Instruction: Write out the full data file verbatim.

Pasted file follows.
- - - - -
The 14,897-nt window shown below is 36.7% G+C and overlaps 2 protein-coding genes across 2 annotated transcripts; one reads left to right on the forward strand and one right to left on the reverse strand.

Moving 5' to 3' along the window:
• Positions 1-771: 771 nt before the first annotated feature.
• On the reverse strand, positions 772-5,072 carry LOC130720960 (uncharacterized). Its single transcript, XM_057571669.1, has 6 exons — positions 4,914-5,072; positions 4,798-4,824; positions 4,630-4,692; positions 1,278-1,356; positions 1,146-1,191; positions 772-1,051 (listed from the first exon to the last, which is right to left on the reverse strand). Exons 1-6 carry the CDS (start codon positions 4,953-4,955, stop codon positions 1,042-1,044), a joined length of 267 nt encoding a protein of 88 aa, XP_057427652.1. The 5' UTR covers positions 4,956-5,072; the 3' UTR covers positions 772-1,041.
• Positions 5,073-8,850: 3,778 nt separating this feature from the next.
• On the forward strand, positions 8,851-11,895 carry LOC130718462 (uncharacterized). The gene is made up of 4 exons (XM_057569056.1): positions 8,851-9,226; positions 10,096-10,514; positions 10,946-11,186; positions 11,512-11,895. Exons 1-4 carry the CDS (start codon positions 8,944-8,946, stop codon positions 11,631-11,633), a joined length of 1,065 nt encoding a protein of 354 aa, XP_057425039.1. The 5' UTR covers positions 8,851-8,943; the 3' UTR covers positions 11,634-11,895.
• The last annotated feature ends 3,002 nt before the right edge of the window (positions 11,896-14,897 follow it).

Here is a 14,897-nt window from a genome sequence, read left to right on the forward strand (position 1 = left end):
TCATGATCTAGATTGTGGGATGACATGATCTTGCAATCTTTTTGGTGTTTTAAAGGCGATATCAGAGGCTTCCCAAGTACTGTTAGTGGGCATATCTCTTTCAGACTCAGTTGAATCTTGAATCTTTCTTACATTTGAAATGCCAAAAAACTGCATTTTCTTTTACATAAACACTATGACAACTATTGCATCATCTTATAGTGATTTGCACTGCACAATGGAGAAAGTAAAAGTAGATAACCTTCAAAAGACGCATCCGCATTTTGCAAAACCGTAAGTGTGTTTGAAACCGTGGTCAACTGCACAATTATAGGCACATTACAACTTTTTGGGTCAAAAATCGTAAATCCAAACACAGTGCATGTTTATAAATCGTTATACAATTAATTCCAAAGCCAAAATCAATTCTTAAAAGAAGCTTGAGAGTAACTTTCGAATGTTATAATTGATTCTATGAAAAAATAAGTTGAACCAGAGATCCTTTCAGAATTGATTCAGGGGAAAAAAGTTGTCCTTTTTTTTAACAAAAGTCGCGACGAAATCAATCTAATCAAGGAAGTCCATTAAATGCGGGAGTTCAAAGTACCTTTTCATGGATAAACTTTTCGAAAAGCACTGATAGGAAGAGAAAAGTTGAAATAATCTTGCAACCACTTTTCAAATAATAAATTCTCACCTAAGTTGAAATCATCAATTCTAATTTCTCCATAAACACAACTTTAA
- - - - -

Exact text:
The 14,897-nt window shown below is 36.7% G+C and overlaps 2 protein-coding genes across 2 annotated transcripts; one reads left to right on the forward strand and one right to left on the reverse strand.

Moving 5' to 3' along the window:
• Positions 1-771: 771 nt before the first annotated feature.
• On the reverse strand, positions 772-5,072 carry LOC130720960 (uncharacterized). Its single transcript, XM_057571669.1, has 6 exons — positions 4,914-5,072; positions 4,798-4,824; positions 4,630-4,692; positions 1,278-1,356; positions 1,146-1,191; positions 772-1,051 (listed from the first exon to the last, which is right to left on the reverse strand). Exons 1-6 carry the CDS (start codon positions 4,953-4,955, stop codon positions 1,042-1,044), a joined length of 267 nt encoding a protein of 88 aa, XP_057427652.1. The 5' UTR covers positions 4,956-5,072; the 3' UTR covers positions 772-1,041.
• Positions 5,073-8,850: 3,778 nt separating this feature from the next.
• On the forward strand, positions 8,851-11,895 carry LOC130718462 (uncharacterized). The gene is made up of 4 exons (XM_057569056.1): positions 8,851-9,226; positions 10,096-10,514; positions 10,946-11,186; positions 11,512-11,895. Exons 1-4 carry the CDS (start codon positions 8,944-8,946, stop codon positions 11,631-11,633), a joined length of 1,065 nt encoding a protein of 354 aa, XP_057425039.1. The 5' UTR covers positions 8,851-8,943; the 3' UTR covers positions 11,634-11,895.
• The last annotated feature ends 3,002 nt before the right edge of the window (positions 11,896-14,897 follow it).

Here is a 14,897-nt window from a genome sequence, read left to right on the forward strand (position 1 = left end):
TCATGATCTAGATTGTGGGATGACATGATCTTGCAATCTTTTTGGTGTTTTAAAGGCGATATCAGAGGCTTCCCAAGTACTGTTAGTGGGCATATCTCTTTCAGACTCAGTTGAATCTTGAATCTTTCTTACATTTGAAATGCCAAAAAACTGCATTTTCTTTTACATAAACACTATGACAACTATTGCATCATCTTATAGTGATTTGCACTGCACAATGGAGAAAGTAAAAGTAGATAACCTTCAAAAGACGCATCCGCATTTTGCAAAACCGTAAGTGTGTTTGAAACCGTGGTCAACTGCACAATTATAGGCACATTACAACTTTTTGGGTCAAAAATCGTAAATCCAAACACAGTGCATGTTTATAAATCGTTATACAATTAATTCCAAAGCCAAAATCAATTCTTAAAAGAAGCTTGAGAGTAACTTTCGAATGTTATAATTGATTCTATGAAAAAATAAGTTGAACCAGAGATCCTTTCAGAATTGATTCAGGGGAAAAAAGTTGTCCTTTTTTTTAACAAAAGTCGCGACGAAATCAATCTAATCAAGGAAGTCCATTAAATGCGGGAGTTCAAAGTACCTTTTCATGGATAAACTTTTCGAAAAGCACTGATAGGAAGAGAAAAGTTGAAATAATCTTGCAACCACTTTTCAAATAATAAATTCTCACCTAAGTTGAAATCATCAATTCTAATTTCTCCATAAACACAACTTTAA